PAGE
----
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“He’s a giver, and you need givers,” Klinsmann said. “When you go two months in such a stressful campaign, you can only carry along a few takers. Very, very few takers. Sooner or later, the energy [of the group] will be gone.”

In Germany before the 2006 World Cup, Klinsmann had a toughie to deal with in Oliver Kahn, a giant figure in German soccer, Die Mannschaft’s longtime No. 1.  Only, Klinsmann had to inform Kahn that he would be No. 2 in goal for World Cup 2006. Not a pleasant conversation.

“Obviously he was not happy. But he understood it. I told him to take a couple of days and think about it. We feared he would say ‘I am not part of it anymore, because I am … who I am.’  Then he came back and said, ‘I am pissed off.  I am mad at you, but I am in.’

“If you understand your role, if you become a real driving force from the bench, a real connector, a kind of a solution finder when there are problems [between players] … He became that driving force. He became that mentor. He became that pusher. Even though he was pissed as hell at me, that was OK. So there are specific roles that are even more important than guys on the field.”

Remember that was about Oliver Kahn – but it’s not hard to draw the parallels with Bocanegra. (Well, all except the huge ego part; that’s never been part of Bocanegra’s DNA.)

So has Klinsmann begun having those conversations with Bocanegra?

“No, it’s still too early for that. A lot will happen in 2013 … Hopefully, all for the better.”

MORE of the Klinsmann conversation …

 

American takeover of Everton edging closer

LIVERPOOL, ENGLAND - DECEMBER 19:  A general view during the Barclays Premier League match between Everton and Leicester City at Goodison Park on December 19, 2015 in Liverpool, England.  (Photo by Michael Regan/Getty Images)
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Soon there could be an American flag fluttering at Goodison Park.

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Following reports in December stating that former San Diego Padres owner John Jay Moores and his associate Charles Noell were in talks to buy Premier League club Everton, a new report from the Liverpool Echo states the $300 million takeover could be completed in the next two weeks.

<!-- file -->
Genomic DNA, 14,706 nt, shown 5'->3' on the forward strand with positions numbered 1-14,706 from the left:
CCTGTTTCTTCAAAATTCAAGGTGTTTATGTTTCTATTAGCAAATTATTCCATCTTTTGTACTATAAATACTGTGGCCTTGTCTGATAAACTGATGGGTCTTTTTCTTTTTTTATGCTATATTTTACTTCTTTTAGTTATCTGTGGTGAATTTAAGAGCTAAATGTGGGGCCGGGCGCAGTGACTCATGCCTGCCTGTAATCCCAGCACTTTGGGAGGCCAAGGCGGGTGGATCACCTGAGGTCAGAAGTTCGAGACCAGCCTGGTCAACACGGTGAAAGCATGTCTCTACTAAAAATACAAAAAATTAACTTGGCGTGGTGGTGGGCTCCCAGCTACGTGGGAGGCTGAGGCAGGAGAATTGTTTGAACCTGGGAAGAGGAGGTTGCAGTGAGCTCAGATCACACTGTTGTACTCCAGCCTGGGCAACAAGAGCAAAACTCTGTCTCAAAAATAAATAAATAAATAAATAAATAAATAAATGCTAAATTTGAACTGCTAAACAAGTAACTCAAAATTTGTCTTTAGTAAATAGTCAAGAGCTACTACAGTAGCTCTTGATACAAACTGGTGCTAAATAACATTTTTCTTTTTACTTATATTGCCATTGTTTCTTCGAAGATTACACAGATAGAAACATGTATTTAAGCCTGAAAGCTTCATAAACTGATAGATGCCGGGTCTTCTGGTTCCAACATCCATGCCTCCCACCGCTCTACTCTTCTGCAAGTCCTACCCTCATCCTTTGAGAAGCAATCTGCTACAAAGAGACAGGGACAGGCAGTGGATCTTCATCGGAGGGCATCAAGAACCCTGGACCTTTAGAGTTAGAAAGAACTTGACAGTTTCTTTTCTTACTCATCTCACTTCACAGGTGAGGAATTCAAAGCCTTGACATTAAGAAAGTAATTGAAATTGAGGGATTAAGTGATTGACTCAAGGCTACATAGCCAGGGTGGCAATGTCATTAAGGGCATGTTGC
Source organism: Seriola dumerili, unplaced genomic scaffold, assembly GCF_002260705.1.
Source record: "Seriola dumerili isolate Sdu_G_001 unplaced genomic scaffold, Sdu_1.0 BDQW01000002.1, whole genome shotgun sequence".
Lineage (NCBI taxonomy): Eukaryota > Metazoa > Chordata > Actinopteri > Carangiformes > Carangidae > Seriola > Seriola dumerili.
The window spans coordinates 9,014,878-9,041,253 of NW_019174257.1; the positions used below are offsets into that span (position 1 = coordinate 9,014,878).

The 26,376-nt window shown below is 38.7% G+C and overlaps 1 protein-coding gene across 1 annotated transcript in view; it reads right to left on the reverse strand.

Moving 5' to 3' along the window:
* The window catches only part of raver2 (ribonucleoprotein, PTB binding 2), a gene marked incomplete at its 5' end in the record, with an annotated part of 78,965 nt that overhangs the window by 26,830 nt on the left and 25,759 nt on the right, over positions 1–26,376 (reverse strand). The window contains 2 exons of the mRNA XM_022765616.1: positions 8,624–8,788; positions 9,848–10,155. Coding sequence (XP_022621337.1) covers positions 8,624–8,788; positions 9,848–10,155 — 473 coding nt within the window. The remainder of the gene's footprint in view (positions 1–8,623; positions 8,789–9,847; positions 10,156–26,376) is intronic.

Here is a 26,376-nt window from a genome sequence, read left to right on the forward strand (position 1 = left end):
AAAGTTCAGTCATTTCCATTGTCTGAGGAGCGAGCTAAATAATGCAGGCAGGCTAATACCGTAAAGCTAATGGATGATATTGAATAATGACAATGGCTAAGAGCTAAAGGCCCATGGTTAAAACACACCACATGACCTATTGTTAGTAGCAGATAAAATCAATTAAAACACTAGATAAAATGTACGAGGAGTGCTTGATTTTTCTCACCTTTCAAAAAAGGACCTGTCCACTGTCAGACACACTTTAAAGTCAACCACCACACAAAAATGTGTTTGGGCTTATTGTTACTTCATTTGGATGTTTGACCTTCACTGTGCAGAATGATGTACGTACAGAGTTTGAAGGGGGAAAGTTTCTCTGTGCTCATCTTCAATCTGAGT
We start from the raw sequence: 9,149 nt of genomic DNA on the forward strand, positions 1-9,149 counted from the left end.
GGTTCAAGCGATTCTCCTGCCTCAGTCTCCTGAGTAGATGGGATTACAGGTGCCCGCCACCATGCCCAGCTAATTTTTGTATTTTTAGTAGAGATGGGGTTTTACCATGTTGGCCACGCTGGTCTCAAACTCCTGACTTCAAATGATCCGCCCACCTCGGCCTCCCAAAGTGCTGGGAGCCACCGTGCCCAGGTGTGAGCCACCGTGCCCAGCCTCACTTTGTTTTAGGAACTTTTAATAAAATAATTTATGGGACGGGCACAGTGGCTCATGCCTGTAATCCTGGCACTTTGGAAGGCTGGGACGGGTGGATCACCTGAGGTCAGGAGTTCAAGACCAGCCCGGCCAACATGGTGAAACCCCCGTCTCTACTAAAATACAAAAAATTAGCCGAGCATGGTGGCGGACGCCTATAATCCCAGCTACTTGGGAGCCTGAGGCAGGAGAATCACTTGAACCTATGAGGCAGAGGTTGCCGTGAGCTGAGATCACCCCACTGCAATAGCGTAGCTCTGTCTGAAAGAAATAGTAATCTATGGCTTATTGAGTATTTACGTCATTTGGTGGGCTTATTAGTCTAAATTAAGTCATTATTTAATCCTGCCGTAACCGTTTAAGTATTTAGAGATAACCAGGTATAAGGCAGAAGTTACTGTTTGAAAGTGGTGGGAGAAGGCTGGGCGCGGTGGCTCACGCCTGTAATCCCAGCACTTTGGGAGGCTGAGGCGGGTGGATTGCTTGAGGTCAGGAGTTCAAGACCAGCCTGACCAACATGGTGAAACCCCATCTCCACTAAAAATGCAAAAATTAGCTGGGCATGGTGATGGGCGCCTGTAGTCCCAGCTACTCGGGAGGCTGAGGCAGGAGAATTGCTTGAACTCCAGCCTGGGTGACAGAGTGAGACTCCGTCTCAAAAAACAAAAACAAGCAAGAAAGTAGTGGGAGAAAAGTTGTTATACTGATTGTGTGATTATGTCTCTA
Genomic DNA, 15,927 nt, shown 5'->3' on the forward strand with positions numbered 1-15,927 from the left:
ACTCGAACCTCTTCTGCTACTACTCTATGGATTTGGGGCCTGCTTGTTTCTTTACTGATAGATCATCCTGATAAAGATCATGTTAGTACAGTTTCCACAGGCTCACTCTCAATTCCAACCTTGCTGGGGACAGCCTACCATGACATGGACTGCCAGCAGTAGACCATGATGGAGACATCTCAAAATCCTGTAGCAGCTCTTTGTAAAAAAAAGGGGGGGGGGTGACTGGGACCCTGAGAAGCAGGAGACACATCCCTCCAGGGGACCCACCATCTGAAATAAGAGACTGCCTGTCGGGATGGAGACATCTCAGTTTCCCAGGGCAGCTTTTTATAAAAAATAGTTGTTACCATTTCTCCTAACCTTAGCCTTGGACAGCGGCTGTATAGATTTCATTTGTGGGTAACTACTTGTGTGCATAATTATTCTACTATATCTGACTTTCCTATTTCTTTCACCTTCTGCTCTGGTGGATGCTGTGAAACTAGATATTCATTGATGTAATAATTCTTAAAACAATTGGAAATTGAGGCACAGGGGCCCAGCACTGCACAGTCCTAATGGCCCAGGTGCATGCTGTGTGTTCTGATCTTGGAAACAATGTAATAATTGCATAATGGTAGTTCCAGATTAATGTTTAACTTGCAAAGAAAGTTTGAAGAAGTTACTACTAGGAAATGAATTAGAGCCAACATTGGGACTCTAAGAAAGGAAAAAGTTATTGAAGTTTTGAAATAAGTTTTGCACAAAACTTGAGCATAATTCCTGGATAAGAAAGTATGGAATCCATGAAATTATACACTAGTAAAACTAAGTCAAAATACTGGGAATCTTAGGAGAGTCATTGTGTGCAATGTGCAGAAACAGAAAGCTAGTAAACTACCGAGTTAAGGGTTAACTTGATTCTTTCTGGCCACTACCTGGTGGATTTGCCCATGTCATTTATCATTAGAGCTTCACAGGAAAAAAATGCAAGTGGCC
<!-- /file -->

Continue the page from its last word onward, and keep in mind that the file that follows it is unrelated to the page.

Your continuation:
Long-time Everton chairman Bill Kenwright has come under increasing scrutiny from fans of the Toffees this season about their lack of spending in the transfer market and the businessman has reportedly been in talks with many interested parties over the years to try and sell the Merseyside club.

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The report from the Echo says Moores and Noell have spent the last six weeks carrying out due diligence and have been in talks with the biggest shareholders, chairman Kenwright, plus Robert Earl and Jon Woods, about buying them out.

If Moores and Noell do become the majority shareholders of Everton and the controlling owners would mean the Toffees would be the seventh current PL club to be owned by Americans.

Manchester United, Sunderland, Liverpool, Crystal Palace, Arsenal and Aston Villa all have majority owners who are from the U.S.

West Ham confirm talks underway to give Payet new contract

Dimitri Payet, West Ham United FC (AP Photo/Frank Augstein)
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West Ham United have announced they are in talks with star man Dimitri Payet about a new contract.

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Just over halfway into his first season in the Premier League the Frenchman, 28, has become a cult hero at Upton Park with his dazzling skills delighting the West Ham faithful.

However, reports in the UK on Tuesday had stated that Payet and his representatives were demanding a huge raise amid reported interest from other suitors but the club has moved swiftly to deny those claims.

Here’s the statement in full from West Ham:

Following reports in today’s media, West Ham United would like to clarify that at no time have Dimitri Payet or his agent made any demands to the Club over a new contract. However, the Club can confirm that due to Dimitri’s outstanding impact since his arrival at the Boleyn Ground, they have initiated amicable and productive talks about an improvement and extension to his contract.

Those talks are progressing well and it is hoped they can be concluded shortly. Dimitri would like to make clear that he is very proud to play for West Ham United and he appreciates the support he has received from the Board, manager and fans since he joined the Club in the summer.